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    1. It’s always a constant tug of war for me. On one hand I loved being able to be at home with my kids when they were little and I loved having time to myself when they were older and at school. On the other hand it totally came back to bite me in the ass when it came time to get a job. And the fact of the matter is to this day I feel like I’m nowhere near as good of a mom now as I was back then when that was the only thing I had to worry about. Like I said, as they got older I had time to do what I wanted during the day so when they were home I could give them my full attention- driving them around to various activities, going to their events, volunteering, driving them and their friends around. Now I have to fit all of that in around working full time. Maybe if I had done it from the very beginning I’d be used to it by now instead of having to change everything the last few years. I have no idea how moms with little kids do it; I found it difficult enough with teens. I can’t imagine having little ones around and trying to do this with kids that are completely dependent on you.

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  2. Great advice, Sam. I always believed women especially should protect themselves by building a decent career. However, dumbarse here got shoved into that box. Farming. Where I did the same work as him, unpaid, and all the domestic load. We were building equity, a future, a comfortable retirement.

    Yeah, right.

    I keep encouraging my daughters, especially, to keep relevant careers. Both say they don’t want kids. I get that. I was the same after seeing my SAHM. Thankfully I had just (and I mean just, he announced he was leaving me for his whore the day I submitted my – first class honours endorsed – thesis) completed my Masters and had a part time position that my boss quickly coverted into fulltime, as the practice manager for a specialisist vet practice.

    It isn’t really a great job, but has enabled me to live and help support my two youngest who were both still at uni at the time.

    Work. For pay. If you possibly can!

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    1. Absolutely. I guess my excuse would be that I saw my mom go back to work and get a decent job after being a stay at home mom. I figured I could do it, too. I can now; however, it’s been almost six years since the discard and four years since I started working at the bank. If I didn’t have my mom to lean on I don’t know what would have happened to us.

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  3. I agree with this. Once it is clear you are getting divorced a person needs to critically evaluate employment options. I have many friends whose ex’s debate every cost and payment. My recommendation is negotiate a lump sum payment and forgo alimony. Get the money immediately.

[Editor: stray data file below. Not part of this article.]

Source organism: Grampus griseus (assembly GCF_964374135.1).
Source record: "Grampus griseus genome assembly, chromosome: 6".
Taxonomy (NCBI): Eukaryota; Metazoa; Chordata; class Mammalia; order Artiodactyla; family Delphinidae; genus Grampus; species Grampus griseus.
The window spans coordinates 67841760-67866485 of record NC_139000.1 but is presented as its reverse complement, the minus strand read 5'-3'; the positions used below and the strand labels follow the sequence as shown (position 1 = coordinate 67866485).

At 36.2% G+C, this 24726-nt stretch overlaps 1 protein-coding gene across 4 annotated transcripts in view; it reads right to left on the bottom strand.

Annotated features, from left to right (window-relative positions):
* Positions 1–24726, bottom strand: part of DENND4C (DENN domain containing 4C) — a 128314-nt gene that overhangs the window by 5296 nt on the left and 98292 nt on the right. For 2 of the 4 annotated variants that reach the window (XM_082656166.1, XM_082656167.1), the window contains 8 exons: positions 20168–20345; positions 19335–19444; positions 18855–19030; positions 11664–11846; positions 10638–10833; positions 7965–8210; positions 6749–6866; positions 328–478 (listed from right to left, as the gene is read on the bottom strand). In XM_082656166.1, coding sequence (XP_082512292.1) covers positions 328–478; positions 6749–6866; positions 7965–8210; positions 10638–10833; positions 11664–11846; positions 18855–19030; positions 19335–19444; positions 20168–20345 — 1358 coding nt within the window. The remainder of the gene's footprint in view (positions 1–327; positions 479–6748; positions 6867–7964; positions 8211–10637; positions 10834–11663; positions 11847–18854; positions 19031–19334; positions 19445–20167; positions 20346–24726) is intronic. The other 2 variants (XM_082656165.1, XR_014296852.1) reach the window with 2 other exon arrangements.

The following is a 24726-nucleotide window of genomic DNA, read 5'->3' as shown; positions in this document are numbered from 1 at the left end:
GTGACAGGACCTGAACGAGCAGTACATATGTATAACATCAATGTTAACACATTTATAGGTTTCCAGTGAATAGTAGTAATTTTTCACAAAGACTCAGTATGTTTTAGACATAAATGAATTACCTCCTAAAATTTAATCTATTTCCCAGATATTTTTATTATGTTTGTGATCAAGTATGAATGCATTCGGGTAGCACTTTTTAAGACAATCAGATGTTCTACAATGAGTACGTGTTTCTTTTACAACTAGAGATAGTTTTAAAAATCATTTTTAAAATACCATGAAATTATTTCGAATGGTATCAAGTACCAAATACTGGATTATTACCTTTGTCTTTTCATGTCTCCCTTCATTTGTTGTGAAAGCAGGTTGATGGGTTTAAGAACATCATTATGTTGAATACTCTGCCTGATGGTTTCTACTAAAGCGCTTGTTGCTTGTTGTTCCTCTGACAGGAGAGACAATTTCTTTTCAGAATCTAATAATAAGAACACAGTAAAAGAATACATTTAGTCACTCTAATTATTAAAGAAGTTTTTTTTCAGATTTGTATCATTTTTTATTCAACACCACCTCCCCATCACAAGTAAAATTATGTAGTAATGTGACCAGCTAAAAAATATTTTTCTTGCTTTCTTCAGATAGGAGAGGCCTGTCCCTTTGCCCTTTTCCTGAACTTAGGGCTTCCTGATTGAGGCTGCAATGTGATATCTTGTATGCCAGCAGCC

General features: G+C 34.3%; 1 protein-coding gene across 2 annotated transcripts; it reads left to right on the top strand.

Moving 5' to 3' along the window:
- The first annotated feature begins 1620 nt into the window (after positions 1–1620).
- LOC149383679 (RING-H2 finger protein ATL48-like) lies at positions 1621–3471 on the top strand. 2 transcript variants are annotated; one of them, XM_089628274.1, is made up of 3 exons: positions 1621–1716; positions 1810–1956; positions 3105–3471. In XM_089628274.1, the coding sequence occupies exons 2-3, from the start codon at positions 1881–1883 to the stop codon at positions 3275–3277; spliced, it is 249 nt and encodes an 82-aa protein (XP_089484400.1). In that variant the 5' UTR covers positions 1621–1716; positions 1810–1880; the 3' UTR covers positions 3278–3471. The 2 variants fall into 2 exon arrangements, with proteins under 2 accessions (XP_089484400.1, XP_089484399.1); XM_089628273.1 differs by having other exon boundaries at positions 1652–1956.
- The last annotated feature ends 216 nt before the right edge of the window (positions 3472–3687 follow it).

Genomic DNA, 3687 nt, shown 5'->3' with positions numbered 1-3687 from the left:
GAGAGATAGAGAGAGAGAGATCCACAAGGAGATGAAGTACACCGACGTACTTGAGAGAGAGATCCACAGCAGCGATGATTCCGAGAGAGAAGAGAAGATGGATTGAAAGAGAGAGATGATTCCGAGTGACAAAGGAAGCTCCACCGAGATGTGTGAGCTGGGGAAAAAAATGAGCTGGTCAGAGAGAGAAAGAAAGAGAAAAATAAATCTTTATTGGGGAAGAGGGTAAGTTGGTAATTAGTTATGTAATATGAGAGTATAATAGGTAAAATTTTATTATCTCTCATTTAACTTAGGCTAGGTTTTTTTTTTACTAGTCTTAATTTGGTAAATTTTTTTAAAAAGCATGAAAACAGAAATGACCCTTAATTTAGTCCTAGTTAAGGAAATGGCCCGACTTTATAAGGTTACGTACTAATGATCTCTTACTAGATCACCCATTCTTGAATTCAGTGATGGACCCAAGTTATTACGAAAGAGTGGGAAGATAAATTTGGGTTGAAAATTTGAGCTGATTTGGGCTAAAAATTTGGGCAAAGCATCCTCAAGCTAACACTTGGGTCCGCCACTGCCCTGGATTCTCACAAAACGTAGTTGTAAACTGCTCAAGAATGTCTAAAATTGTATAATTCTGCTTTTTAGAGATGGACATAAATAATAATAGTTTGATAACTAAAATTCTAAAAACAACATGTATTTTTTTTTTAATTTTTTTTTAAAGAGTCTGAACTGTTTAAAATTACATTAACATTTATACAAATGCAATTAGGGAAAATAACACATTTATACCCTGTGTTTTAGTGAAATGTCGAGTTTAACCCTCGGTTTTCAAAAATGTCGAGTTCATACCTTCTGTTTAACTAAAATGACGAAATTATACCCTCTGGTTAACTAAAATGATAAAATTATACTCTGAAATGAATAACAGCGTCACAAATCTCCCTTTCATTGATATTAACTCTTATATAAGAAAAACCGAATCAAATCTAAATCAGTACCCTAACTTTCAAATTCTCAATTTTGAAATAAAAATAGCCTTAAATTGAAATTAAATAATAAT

I have as good a situation as possible. I make a high salary and, although I worked a reduced schedule while the kids were young, I stayed employed as an engineer in the oil industry. I have full benefits. I have 25 years with my company. I finished my MBA along the way. I have a pension. My ex and I saved for college and I have control over the money.
    My ex works at the same company. No spousal support or pension splitting was required.

    I also have full custody of the kids and my ex pays his child support, in full, and on time.

    Financially I am much better off now than I was with my ex. He was a compulsive spender.

    Life is long. Consider finding a way to be self supporting.

    I am planning to start my masters in counselling soon. I think I might need a new career when I retire in 5 years. Education is always a good choice.

    Anne

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    1. I would have loved to have taken a lump sum but he made sure there was nothing left. We had just moved a year prior to me discovering his affair. We hadn’t even paid our mortgage for a full year yet! The money we had in stock options were mainly used to put a pool in the backyard. Well, actually that was their intended purpose; I ended up moving that money over to an account in my name only so he couldn’t continue to spend on Harley and hand her money. He walked away from tens of thousands of dollars in additional stock options that hadn’t vested in order to move closer to her. The house went into foreclosure. All of our credit cards went to collections. The only thing he had left worth splitting up was his 401k. He didn’t have anywhere close to enough money to pay me a lump sum. I think his offer was $30,000. I get more than that in a year.

      I will probably always regret not working the entire time my kids were younger. I definitely preach to my daughter to be able to support herself and to never stay at home with her kids if she has any.